Coming out of the pandemic into… the confusing part of the pandemic, people are more aware than ever of the need to be healthy - at every level. There’s some clear signs of this - with explosive growth of health and wellness brands. Headspace is valued at $3bil. Calm over $2bil. Moderna and Abbott stock are reaching new heights. People are more concerned about germs than ever before. Higher awareness of the importance of mental health was already among GenZ’s attributes, and the pandemic accelerated that too. Right now, wellness couldn’t be more important to people. So if you’re making promises about being able to make people’s lives better, you’re going to need wellness to be at the core of your message - and you’re going to have to be able to deliver.


Walmart snacked on the apple of a better-life promise back in 2007 when they changed their slogan from “Always Low Prices, Always” to “Save Money. Live Better.” This is a classic marketing recognition of a feature vs. a benefit. The implication is that by saving money, you will live better. Don't tell people what they're going to get, tell them how they're going to feel.

We could contrast the steps Walmart’s taken toward fulfilling this mission in the years since the switch, but instead let’s start with a new piece of info: Amazon surpassed Walmart in retail dollars spent with them. We all knew this was coming. It was inevitable because Amazon was miles ahead of Walmart on ecommerce prior to the pandemic. While Walmart needs to continue to invest in ecom (and has, for years now, been playing catch up), even this is subservient to Walmart’s potential opportunity by investing further investing customer and employee wellness.

In fact, Walmart has invested in customer and employee wellness. Last year Walmart partnered with Thrive (Arianna Huffington’s new wellness venture) to help employees improve mental health. In the past couple of years, they’ve also invested in wage increases and improved their healthcare programs. Are they the best? No. There are still a lot of opportunities to improve. But they’re taking one step at a time to make measurable improvements. 

In addition to employee wellness, Walmart is also investing in the physical health of their customers as we learned from Marcus Osbourne on the podcast just three weeks ago. The word on the street is that they’re going to open 4000 health supercenters by 2029.

I believe a lot of this improvement stems from CEO Doug McMillon’s vision for what Walmart can become. If this is true, this is good. By virtue of their customer and physical footprint, Walmart has the opportunity to make a difference for a lot of people. Large scale = large opportunity to influence.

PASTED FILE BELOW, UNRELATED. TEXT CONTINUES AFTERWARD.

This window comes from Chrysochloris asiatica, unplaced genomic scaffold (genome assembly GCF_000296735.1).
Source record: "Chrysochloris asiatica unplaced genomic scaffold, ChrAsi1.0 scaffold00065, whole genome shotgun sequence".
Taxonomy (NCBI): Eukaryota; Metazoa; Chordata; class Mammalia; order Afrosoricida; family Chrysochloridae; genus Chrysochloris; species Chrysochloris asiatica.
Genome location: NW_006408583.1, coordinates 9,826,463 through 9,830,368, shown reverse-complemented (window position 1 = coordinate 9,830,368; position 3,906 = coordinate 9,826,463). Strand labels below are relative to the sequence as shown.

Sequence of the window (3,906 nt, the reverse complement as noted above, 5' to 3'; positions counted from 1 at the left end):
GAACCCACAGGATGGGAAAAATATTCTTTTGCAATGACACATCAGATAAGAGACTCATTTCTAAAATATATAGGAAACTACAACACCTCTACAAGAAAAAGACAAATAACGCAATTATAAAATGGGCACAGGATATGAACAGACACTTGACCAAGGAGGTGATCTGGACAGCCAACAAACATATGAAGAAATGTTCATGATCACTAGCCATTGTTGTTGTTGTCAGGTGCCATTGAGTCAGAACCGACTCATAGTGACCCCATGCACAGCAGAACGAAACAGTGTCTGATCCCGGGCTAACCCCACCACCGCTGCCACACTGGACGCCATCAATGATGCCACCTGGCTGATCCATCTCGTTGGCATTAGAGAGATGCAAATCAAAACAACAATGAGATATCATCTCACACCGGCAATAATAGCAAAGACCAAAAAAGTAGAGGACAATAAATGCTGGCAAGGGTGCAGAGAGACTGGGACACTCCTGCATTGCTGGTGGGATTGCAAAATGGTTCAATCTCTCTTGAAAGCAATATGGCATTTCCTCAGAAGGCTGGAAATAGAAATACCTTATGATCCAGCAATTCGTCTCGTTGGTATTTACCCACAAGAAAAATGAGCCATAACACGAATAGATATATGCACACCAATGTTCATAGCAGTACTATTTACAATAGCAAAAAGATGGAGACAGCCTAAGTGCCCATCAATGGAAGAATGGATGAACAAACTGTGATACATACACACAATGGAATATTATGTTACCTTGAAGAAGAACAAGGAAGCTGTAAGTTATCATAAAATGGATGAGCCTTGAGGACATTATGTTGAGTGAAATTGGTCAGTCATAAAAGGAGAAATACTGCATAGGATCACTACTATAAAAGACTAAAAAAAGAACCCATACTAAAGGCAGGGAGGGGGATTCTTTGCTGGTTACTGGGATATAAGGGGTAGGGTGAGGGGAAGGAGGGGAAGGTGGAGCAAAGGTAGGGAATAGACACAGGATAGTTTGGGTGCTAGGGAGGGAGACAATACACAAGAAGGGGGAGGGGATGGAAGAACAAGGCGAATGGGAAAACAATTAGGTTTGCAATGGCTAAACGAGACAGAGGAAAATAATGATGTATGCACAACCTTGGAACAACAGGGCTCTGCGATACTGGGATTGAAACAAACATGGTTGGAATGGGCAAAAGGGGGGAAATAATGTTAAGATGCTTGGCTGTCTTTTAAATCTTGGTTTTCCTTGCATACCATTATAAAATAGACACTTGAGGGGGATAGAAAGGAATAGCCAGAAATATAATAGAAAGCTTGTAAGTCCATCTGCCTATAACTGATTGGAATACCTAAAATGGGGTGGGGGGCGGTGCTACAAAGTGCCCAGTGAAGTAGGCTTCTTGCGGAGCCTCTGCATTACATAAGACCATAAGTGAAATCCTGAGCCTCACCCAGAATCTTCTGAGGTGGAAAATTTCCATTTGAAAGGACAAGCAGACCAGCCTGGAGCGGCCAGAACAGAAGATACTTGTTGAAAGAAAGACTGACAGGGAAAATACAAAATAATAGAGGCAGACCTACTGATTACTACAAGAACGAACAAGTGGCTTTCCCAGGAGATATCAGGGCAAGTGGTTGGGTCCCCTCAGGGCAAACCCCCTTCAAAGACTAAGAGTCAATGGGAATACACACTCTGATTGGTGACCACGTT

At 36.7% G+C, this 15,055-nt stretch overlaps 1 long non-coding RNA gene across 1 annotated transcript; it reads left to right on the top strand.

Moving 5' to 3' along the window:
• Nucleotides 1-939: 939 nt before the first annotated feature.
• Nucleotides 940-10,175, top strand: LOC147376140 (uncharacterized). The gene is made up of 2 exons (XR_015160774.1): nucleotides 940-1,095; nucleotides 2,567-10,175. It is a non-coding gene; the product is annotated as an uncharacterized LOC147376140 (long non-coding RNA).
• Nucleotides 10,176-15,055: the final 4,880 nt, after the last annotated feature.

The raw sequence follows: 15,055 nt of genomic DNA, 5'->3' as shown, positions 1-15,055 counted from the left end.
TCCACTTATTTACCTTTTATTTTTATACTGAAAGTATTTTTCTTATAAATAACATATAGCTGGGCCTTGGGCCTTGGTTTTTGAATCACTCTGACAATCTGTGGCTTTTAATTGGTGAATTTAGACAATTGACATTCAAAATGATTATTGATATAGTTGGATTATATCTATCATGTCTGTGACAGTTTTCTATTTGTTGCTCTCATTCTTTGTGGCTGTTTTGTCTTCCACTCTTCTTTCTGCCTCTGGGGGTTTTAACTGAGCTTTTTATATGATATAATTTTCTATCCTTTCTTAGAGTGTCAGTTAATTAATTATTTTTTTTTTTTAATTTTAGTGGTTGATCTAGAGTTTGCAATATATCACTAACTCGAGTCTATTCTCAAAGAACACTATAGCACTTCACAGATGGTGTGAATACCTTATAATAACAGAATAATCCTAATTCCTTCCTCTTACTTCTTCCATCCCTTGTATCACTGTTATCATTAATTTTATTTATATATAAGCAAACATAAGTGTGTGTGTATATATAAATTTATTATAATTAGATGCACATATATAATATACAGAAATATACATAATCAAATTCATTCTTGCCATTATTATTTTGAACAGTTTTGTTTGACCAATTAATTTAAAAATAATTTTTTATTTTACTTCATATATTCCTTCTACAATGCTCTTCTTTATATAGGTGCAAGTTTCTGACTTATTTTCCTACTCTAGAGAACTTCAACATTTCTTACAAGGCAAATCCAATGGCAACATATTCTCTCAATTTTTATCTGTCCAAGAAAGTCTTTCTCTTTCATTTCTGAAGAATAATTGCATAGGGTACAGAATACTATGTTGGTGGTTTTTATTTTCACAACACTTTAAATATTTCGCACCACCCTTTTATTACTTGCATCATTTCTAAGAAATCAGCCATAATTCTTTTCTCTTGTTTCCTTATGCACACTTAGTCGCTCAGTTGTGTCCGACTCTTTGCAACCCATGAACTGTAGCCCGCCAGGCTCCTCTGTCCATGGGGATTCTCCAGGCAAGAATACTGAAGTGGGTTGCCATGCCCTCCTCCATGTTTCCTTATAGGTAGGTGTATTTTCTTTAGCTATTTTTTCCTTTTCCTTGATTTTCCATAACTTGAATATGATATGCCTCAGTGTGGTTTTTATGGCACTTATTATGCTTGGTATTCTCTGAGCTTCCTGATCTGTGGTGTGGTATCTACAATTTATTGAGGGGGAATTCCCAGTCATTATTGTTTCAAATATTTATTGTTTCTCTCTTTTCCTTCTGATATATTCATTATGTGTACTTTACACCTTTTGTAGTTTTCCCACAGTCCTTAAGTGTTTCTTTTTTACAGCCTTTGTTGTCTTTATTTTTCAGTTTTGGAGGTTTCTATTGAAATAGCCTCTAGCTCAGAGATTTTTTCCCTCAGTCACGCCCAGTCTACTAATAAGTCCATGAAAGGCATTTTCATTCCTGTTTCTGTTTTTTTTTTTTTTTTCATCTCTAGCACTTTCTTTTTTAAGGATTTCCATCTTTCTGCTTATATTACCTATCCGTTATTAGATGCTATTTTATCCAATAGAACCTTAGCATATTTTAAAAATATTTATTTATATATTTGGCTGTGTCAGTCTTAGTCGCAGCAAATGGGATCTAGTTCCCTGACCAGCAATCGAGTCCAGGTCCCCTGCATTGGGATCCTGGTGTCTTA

Walmart should drop “Save money” from its slogan. Simply say “Live better.” Cue Justin Timberlake from The Social Network: "it's cleaner."

 While living better is often empowered by saving money, purchasing lower-priced goods doesn’t always equate (pun intended) to saving money or living better. The upper-middle-class often views Walmart as a disorganized eyesore for people who can’t afford things to buy oodles of cheap goods that are cheaply produced and poorly merchandised. 

There are many of you reading this (maybe Phillip Jackson included) who are skeptical. Walmart has a marred record, it’s true. But if Doug and his team can designate people like Marcus Osbourne who are dedicated to the holistic improvement of wellness for customers, suppliers, and employees, Walmart will find an edge over Amazon. The fulfilled promise of a better life is going to beat out using native channels that are becoming more and more natural.

I’ve been feeling it lately. As Amazon climbed further into our lives, general disdain is at an all-time high. While at RetailX this week, I met up with a smart ecom manager whose family of five just canceled their Amazon Prime membership. As Amazon takes over more of our lives, the impact will be more and more measurable. The frenetic pace is unsustainable. 


Amazon made its mark by flywheeling into the future, finding ways to take existing tech to solve existing customer problems with it. The obsession with solving customer problems at scale with tech was is genius. The next level of the flywheel is to look past problem solving and ancillary opportunities. Instead, look to Newton’s Third Law: when a customer engages with your brand, it causes ripples in other parts of their lives. When someone spends money and attention in one place, something else gets ignored. Figure out what those ripples are so you can understand how to make sure that those ripples are good for that person and not destructive.